South Australia and Queensland have majority of voters oppose Voice to

Support for the Voice to Parliament has fallen across all six Australian states, with only one jurisdiction showing a majority would vote “Yes” in the referendum.

New South Wales, Victoria, Queensland, Western Australia, South Australia and Tasmania recorded single to double figure falls, according to the Roy Morgan poll.

The largest drop in support was in Tasmania, with backing for the independent advisory body falling a massive 30 points down to 38 per cent.

The lowest dip was in Victoria where a three per cent fall was reported.

The survey also suggested if Australians were to cast their vote in the referendum today, only one state would vote in majority to support the Voice.

Victoria is the only jurisdiction with more than 50 per cent of its respondents backing the body, which would advise parliament and federal government on Indigenous policy.

NSW (46 per cent), WA (46 per cent), Queensland (41 per cent), SA (39 per cent) and Tasmania (38 per cent) would fail to reach a majority.

All jurisdictions would have to vote in favour for the Voice to be enshrined into the constitution, a key element of the Uluru Statement from the Heart.

The six states also saw an increase in “No” voters, with the largest jump coming from SA (17 per cent) and WA (15 per cent).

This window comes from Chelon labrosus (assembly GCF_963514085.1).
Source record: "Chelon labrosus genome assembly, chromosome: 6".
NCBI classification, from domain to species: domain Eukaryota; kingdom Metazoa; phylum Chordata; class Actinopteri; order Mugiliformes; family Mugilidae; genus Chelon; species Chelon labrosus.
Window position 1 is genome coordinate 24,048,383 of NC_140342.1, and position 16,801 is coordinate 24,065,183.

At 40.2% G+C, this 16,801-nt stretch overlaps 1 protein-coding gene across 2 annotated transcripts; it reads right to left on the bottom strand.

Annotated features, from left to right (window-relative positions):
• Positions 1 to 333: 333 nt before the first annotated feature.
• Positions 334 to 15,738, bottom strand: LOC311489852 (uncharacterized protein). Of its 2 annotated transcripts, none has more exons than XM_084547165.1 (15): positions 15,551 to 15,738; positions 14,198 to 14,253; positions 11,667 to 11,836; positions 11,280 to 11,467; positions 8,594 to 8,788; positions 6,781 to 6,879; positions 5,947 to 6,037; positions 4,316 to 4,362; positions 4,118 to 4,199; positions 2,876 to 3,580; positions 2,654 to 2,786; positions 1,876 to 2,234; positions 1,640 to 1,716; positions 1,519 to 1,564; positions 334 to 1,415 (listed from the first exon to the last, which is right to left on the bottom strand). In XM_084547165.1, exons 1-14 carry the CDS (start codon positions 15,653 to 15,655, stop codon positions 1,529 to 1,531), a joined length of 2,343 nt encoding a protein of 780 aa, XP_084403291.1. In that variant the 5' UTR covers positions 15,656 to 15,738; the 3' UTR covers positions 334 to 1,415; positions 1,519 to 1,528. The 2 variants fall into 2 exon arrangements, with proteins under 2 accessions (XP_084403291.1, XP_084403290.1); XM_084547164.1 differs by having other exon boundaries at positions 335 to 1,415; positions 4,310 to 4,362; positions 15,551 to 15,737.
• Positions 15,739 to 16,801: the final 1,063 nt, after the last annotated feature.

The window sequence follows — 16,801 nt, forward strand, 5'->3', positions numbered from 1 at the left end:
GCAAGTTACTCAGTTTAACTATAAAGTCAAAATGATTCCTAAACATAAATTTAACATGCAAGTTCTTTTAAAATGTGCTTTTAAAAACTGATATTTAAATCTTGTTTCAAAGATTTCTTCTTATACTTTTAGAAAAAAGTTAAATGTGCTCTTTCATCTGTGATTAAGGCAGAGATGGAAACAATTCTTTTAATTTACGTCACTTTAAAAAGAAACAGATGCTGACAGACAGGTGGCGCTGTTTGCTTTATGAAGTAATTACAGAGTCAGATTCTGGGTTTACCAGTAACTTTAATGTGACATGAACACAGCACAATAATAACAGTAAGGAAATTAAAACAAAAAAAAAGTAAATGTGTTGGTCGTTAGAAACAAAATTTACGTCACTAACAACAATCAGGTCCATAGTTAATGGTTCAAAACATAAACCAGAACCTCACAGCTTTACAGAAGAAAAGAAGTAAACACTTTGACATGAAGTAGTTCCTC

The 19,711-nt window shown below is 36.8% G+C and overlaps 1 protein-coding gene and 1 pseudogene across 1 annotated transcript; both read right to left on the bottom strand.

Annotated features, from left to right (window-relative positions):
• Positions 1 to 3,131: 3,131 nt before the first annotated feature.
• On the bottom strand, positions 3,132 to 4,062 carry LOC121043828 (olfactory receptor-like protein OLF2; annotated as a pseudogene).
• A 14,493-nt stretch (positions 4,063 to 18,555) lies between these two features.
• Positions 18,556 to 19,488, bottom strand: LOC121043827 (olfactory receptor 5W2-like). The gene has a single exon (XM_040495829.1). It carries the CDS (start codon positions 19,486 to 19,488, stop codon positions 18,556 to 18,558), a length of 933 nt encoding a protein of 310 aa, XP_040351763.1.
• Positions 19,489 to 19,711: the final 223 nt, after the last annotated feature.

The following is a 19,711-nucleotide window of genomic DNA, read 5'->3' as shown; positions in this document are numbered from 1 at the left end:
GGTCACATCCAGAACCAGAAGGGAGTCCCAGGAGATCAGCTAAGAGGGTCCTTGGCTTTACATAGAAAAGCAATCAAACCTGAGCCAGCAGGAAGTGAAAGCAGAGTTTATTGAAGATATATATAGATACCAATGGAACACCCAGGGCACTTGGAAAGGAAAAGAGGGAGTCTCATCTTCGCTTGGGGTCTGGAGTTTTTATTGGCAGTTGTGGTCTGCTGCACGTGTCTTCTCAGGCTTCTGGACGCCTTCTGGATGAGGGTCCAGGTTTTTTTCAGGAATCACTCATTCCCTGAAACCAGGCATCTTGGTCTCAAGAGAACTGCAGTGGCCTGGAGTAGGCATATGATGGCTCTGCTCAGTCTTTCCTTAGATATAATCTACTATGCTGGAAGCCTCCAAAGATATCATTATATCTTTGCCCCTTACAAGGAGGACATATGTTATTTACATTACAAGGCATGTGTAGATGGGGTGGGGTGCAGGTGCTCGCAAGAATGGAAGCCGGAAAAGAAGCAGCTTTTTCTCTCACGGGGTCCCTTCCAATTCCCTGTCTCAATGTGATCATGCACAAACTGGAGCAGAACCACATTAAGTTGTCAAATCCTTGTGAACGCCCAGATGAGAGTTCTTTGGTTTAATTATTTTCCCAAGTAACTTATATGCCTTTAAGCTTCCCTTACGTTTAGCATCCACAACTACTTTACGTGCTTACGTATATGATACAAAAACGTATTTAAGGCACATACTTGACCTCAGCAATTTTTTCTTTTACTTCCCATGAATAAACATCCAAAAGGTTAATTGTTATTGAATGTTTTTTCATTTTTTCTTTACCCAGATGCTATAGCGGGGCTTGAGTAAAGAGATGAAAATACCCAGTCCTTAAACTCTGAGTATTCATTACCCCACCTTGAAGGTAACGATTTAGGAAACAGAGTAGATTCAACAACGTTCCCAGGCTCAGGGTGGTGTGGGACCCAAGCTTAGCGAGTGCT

NSW (9 per cent), Tasmania (9 per cent), Queensland (8 per cent) and Victoria (3 per cent) all saw minor rises and could play a major factor in the referendum.

The results, compared to December’s poll, showed SA and Queensland have more voters opposed to the Voice than in favour, with 50 and 46 per cent respectively.

Overall, 46 per cent (down 7 per cent from December) of Australians would vote “Yes”, while 39 per cent would vote “No” (up 9 points).

A further 15 per cent (down 2 per cent) remain undecided.

The poll noted if the undecided voters were split between “Yes” and “No”, then 54 per cent would be in favour of the advisory body.

But it also flagged from “past experience” that more people in the undecided camp tend to oppose rather than be in support when it came time to vote.

“This trend has been observed even over the last few months as ALP and Greens supporters who were ‘Undecided’ have been far more likely to move to the ‘No’ vote rather than becoming a ‘Yes’ vote,” Roy Morgan said in its press release.

The survey had a smaller polling sample compared to the Newspoll results from The Australian earlier this month, which showed all states were in support.

The Roy Morgan poll was conducted via SMS which asked 1,181 Australians of their thoughts on the Voice between April 14 to April 18.

It was conducted before the Coalition revealed its ministry reshuffle this week where Senator Jacinta Price was announced as the new shadow minister for Indigenous Australians after Julian Leeser resigned over his party’s Voice stance.

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